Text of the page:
virtual sets for datavideo tvs-1000 and tvs-1200

As far as I could tell, Datavideo virtual studio sets do NOT support the use of UV gradient layers to map images or inputs. The sets here at virtualstudiosets.com DO make use of UV gradients here and there to provide TriCaster users and vMix users with real-time reflections. There are also plugins for Adobe After Effects that can also map sources using UV gradients.

So – what does that mean for TVS-1000/1200 users? Well, all is not lost thankfully. When I built the virtual studios I tried to include as many useful options as possible. For example Studio 1 and 2 come with a desk with a transparent surface to alow the reflections to show through from behind. But I’ve also included a separate ‘opaque’ desktop layer which can be placed over the top to hide the reflections completely. Also, I’ve provided a separate background layer for the skyline which includes the reflection in the floor already built in.

In the example image above you can see the wide angle for Studio 1. I have used the ‘midground’ layer from the vMix version to get started. Behind that layer I have positioned the ‘screen’ input by corner-pinning the green rectangle behind the plasma screen surround. And for the background layer I have used the skyline version that has the reflection built in (it comes included in the ‘PNG layers’ folder).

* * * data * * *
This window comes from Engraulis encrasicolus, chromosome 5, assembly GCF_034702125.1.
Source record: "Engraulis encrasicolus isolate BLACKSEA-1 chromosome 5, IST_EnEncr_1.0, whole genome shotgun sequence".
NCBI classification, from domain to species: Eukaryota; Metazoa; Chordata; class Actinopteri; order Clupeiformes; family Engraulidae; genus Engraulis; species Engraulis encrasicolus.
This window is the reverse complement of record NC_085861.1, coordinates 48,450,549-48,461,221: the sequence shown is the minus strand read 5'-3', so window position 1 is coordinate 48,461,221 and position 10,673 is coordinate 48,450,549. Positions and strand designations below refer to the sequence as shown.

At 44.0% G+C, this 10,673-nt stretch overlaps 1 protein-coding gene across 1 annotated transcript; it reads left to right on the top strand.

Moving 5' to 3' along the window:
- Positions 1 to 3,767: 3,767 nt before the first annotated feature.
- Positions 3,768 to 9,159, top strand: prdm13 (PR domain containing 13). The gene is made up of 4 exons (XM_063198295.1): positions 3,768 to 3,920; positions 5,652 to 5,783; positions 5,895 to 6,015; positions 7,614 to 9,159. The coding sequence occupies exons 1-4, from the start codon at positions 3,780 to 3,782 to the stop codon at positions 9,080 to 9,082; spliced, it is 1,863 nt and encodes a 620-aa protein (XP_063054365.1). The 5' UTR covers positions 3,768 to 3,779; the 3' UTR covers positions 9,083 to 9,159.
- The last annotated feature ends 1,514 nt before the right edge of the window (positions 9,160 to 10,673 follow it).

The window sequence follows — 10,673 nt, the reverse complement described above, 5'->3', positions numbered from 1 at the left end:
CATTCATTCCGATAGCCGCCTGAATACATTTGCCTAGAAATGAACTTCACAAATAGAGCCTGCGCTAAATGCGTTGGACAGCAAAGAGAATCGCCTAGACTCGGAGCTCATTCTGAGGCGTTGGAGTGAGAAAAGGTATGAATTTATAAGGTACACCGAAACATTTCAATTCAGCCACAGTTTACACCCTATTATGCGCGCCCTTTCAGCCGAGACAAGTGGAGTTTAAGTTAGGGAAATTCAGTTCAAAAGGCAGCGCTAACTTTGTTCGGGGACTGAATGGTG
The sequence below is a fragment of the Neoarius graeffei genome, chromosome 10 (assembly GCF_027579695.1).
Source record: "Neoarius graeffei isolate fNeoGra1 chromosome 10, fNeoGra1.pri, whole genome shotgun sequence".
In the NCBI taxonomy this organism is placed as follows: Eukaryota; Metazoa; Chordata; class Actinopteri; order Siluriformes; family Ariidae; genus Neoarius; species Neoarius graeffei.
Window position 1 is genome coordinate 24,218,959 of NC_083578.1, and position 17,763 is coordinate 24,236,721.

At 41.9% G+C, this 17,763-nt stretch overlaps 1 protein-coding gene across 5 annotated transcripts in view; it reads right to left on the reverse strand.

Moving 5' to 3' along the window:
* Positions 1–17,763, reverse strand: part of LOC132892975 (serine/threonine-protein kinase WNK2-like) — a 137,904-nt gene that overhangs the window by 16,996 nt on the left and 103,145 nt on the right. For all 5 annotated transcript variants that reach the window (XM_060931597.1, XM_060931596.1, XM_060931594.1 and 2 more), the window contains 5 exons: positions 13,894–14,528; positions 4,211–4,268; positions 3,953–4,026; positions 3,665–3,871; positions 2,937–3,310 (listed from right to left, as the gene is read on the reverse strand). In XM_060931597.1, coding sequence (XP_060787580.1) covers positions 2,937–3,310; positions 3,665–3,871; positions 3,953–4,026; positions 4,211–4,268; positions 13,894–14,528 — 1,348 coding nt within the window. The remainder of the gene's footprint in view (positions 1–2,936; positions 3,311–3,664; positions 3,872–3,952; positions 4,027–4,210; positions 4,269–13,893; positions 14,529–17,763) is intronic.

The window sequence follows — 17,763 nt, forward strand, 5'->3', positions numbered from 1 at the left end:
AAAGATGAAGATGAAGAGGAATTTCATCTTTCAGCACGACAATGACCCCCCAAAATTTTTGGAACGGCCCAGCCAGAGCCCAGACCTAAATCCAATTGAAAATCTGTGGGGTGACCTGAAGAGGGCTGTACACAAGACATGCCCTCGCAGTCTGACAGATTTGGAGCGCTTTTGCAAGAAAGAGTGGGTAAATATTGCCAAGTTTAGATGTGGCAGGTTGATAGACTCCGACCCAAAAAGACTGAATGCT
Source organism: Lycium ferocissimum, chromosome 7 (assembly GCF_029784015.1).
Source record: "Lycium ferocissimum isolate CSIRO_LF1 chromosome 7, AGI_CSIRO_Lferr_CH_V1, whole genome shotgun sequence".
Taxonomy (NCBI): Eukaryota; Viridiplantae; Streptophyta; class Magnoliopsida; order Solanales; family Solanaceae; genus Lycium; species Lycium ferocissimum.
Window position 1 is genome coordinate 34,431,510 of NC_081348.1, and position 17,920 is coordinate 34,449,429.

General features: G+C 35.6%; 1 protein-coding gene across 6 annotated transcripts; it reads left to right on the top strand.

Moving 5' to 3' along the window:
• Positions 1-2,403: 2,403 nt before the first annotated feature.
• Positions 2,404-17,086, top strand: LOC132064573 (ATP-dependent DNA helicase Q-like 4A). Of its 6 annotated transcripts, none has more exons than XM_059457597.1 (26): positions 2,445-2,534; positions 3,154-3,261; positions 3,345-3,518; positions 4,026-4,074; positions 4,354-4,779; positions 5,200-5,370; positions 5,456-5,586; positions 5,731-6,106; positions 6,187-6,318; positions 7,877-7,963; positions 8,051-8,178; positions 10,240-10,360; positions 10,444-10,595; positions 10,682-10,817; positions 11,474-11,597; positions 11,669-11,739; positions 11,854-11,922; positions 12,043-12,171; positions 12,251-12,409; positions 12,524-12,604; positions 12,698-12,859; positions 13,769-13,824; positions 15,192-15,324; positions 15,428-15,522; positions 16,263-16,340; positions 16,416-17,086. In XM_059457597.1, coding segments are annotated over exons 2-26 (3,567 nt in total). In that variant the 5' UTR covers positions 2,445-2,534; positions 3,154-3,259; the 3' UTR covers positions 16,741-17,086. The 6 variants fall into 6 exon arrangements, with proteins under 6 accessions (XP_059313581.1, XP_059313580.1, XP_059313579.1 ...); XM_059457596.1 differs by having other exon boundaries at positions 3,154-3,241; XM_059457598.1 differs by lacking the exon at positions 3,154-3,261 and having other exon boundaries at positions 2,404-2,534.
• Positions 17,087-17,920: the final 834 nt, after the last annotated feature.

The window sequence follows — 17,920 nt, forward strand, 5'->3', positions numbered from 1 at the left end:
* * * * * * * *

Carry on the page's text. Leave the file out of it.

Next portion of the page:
I’ve placed the seated talent input behind the desk layer. And finally I’ve added the ‘opaque desktop’ layer just to hide the fact that the talent layer isn’t reflected in the desktop.

All in all the result is extremely close to how it would look for a TriCaster user, or in vMix, or in Final Cut, Premiere Pro, After Effects etc.

Anyway – this was a very quick test just to see what’s involved. If you are reading this, and have already been using our virtual studios with either a TVS-1000 or TVS-1200 I would be very interested to hear (and see!) how you’ve been getting on.


Using Virtual Studio Sets in Adobe After Effects

As well as building your virtual set using the included PNG layers, you can also import the Photoshop version directly into After Effects. When you import the .psd as a composition into After Effects you will find that all of the various camera angles appear as nested compositions, each with every layer in the correct order, and with further nested comps in place for all the relevant groups.

This tutorial shows you how to get started using the multi-angle version of Studio 4.

Every studio comes with a Photoshop version PLUS all the various layers in PNG format as standard.

Remember also that TriCaster users can import the supplied Photoshop version directly into NewTek’s Virtual Set Editor.


Studio 4 walkthrough

Studio 4 : Virtual Talk Show Set

Here is a quick video explaining some of the great features you’ll find in our new virtual talk show set Studio 4.

Studio 4 is a fully customisable virtual talk show set for chat shows, talk shows or any kind of discussion format. It comes with plenty of different camera angles including close-ups for presenter and three guest positions. A virtual desk is included, but you can also use this studio with green screen and a real desk.